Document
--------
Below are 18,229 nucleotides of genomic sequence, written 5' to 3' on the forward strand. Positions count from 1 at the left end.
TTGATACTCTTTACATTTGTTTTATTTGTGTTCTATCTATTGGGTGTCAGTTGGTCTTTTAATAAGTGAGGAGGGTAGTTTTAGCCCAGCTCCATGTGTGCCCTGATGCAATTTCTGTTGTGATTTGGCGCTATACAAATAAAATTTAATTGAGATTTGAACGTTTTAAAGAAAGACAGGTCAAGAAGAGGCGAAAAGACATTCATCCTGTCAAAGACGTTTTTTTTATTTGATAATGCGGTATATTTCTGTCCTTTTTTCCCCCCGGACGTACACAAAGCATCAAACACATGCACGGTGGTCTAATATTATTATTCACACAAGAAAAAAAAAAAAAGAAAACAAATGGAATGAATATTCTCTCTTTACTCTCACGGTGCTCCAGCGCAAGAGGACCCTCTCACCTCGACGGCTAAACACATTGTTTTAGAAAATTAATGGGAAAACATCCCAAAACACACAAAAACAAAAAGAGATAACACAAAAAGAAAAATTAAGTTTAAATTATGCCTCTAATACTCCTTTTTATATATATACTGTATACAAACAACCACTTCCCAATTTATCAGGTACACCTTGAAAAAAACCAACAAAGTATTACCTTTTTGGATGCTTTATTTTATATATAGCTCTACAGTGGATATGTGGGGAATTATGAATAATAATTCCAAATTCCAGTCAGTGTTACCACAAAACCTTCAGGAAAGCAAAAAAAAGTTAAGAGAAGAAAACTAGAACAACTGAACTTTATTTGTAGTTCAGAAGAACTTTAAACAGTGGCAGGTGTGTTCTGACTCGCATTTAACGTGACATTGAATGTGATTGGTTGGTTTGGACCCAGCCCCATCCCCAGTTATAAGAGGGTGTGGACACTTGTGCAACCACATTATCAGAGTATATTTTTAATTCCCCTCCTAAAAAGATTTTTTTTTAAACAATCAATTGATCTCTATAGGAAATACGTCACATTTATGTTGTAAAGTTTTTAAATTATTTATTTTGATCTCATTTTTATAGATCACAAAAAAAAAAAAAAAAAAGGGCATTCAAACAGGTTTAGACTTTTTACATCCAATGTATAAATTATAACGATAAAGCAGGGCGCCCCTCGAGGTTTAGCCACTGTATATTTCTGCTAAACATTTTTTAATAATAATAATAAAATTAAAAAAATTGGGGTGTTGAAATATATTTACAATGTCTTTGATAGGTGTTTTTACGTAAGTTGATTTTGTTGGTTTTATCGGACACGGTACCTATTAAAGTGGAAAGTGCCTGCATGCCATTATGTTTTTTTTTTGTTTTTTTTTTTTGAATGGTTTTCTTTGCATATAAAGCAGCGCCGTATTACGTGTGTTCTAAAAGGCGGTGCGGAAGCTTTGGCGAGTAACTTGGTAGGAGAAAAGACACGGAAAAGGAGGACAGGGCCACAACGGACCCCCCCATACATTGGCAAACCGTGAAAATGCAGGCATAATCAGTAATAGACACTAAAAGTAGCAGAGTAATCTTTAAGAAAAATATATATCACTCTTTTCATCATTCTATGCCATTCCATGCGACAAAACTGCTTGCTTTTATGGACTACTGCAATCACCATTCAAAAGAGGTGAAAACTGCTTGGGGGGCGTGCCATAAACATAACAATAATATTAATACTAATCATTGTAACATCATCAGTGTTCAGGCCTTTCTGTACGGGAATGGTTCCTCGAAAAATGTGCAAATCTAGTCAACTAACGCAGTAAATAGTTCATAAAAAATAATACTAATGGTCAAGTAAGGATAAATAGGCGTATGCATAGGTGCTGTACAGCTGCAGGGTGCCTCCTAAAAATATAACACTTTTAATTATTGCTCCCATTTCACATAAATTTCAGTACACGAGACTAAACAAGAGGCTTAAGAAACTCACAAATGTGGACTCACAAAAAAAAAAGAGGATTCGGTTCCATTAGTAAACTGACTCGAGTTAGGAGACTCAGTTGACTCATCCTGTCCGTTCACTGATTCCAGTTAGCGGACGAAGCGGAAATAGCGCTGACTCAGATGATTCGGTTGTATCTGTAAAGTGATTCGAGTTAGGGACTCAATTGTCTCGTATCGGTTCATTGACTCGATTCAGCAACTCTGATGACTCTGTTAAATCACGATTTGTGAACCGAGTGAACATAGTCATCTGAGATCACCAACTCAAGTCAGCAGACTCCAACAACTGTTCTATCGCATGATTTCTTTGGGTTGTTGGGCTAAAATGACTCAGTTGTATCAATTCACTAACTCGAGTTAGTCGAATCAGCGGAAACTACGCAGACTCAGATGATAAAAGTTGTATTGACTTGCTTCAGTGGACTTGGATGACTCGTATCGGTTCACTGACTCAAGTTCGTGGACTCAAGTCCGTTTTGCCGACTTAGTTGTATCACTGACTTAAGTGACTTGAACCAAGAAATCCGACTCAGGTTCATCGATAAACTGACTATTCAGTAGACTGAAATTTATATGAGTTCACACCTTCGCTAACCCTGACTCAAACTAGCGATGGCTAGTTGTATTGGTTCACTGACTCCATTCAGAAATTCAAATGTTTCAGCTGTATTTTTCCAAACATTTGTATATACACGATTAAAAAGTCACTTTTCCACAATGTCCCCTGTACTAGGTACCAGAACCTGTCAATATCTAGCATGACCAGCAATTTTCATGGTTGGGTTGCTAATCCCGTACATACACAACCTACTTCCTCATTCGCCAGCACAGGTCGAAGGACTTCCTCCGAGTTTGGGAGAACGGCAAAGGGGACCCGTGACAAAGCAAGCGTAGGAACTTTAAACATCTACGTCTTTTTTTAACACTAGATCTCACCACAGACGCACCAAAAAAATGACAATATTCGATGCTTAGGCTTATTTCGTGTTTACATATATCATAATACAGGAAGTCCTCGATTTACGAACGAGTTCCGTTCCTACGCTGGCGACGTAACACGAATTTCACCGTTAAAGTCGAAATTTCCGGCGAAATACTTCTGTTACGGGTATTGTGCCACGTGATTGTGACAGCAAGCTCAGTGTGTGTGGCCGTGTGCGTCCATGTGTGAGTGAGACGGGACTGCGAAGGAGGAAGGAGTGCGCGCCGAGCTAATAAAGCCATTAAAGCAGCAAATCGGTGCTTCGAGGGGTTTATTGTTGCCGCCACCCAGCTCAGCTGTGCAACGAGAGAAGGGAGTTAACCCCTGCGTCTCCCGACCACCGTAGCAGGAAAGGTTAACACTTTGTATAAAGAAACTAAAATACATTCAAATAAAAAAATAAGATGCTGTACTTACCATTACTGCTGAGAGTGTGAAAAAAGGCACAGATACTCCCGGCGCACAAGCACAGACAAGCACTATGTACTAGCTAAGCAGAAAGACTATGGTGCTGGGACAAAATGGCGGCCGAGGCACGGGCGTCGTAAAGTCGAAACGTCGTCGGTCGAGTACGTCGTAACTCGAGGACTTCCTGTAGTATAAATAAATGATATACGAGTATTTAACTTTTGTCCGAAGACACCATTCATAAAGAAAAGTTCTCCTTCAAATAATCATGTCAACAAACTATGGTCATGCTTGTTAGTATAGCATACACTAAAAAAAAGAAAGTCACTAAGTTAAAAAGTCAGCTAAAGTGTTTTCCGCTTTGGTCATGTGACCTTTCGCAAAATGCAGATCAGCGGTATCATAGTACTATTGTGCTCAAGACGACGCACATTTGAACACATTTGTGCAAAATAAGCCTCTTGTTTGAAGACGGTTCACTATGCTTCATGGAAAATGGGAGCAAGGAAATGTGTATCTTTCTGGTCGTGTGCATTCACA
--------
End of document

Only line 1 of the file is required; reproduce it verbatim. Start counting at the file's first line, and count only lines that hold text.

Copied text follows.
Below are 18,229 nucleotides of genomic sequence, written 5' to 3' on the forward strand. Positions count from 1 at the left end.